A variable neutral density filter can be very handy. You only need one filter that covers multiple strengths. Haida released the CPL VND Pro II, a variable neutral density filter that works also as a polarizing filter. Haida asked me to review this new variable ND filter with polarization abilities.
First of all, I’m not fond of variable neutral density filters. This is from the perspective of a photographer. A while ago, I got the opportunity to use another variable neutral density filter, and it showed the downsides of these filters. You can read my review of this Haida M10 inset VND filter and see why I don’t like it that much.
As said, if you’re a photographer, I think you’re better off with a selection of good quality ND filters. That’s why I use the Haida Red Diamond filters and the Haida NanoPro magnetic filters: the former for normal situations, the latter if I want to travel light.
Why a Neutral Density Filter for Filming?
I have a short introduction for anyone who doesn’t know the basics for film exposure. The best choice for shutter speed is the reciprocal of two times the frame rate. The aperture is used to get the desired depth of field. Thus, the ISO level is the only thing that can be used to set the correct exposure.
If you use log footage for recording, you probably end up with a higher base ISO. For the CLOG-3 in the Canon cameras the ISO 800 is the base ISO. So if you want to film in a sunny outdoor situation, you will be forced to close the aperture to f/16 or f/22, which is often not desired.
In that situation, the only solution for the videographer OR filmmaker is a neutral density filter. This way, you can keep your ISO at the base value, the shutter speed at the reciprocal of two times the frame rate, and the aperture set for the desired depth of field. That’s the reason why professional video cameras often have built-in variable ND filters.
One ND Filter for All
A filter system is not practical for video. Although it’s possible to use, it’s often too bulky, especially when the camera is used on a gimbal or Glidecam. Up until now, I used the Haida NanoPro magnetic neutral density filters to get my exposure correct.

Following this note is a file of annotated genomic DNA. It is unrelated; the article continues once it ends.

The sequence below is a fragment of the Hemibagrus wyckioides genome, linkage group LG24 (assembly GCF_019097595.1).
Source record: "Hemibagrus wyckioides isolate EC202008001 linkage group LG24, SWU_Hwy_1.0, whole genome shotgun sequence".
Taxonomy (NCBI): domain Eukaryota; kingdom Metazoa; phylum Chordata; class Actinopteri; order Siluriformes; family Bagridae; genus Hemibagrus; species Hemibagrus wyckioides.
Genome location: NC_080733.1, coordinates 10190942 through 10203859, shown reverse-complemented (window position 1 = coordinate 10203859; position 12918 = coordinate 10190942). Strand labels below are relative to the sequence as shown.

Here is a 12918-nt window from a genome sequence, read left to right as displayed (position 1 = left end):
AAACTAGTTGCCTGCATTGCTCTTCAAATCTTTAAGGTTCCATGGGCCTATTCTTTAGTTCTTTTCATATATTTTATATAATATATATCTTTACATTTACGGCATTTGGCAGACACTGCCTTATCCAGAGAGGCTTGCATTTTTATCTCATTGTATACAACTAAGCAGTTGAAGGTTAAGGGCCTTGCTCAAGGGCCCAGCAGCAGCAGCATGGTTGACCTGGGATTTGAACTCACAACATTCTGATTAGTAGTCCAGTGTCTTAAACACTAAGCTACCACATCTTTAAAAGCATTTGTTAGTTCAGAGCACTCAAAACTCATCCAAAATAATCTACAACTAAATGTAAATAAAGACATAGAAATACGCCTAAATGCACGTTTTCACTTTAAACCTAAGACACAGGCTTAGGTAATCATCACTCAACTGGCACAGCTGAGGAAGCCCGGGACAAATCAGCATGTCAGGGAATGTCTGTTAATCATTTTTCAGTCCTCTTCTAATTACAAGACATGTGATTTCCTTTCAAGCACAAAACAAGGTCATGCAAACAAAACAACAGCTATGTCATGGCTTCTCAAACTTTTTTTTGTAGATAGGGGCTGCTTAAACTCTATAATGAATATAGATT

But the magnetic filter system is also not ideal, since I have only a 3-, 6-, or 10-stop ND filter available. Many times, the best exposure asked for something in between these. That’s why for the videographer or filmmaker, a variable ND filter is the best choice.
Haida has released a variable ND filter with built-in circular polarization filter. Since a variable ND filter is based upon the rotation of two polarization filters, I was wondering how well this could work. Haida sent me a sample of the CPL VND Pro II for a review.
A Closer Look at the Haida CPL VND Pro II
The Haida CPL VND Pro II is a nicely crafted filter that can vary between three and seven stops. Made out of an aluminum alloy, it’s lightweight without making a sacrifice for build quality. The red ring has a recess that shows the available stops. A well-designed lever allows you to rotate the filter to adjust it to the desired strength.
The red ring can also rotate separately from the neutral density setting. This is the polarization option that allows you to choose the desired polarization after you’ve chosen the right neutral density. It is easy to attach and detach the filter or to rotate the polarization without the risk of detaching it by mistake.
The filter is not very thin, which is to be expected. If you used it with an ultra-wide angle lens for photography, I think you would run into some vignetting. But for videographers and filmmakers, this poses no real problem because of the 16:9 aspect ratio.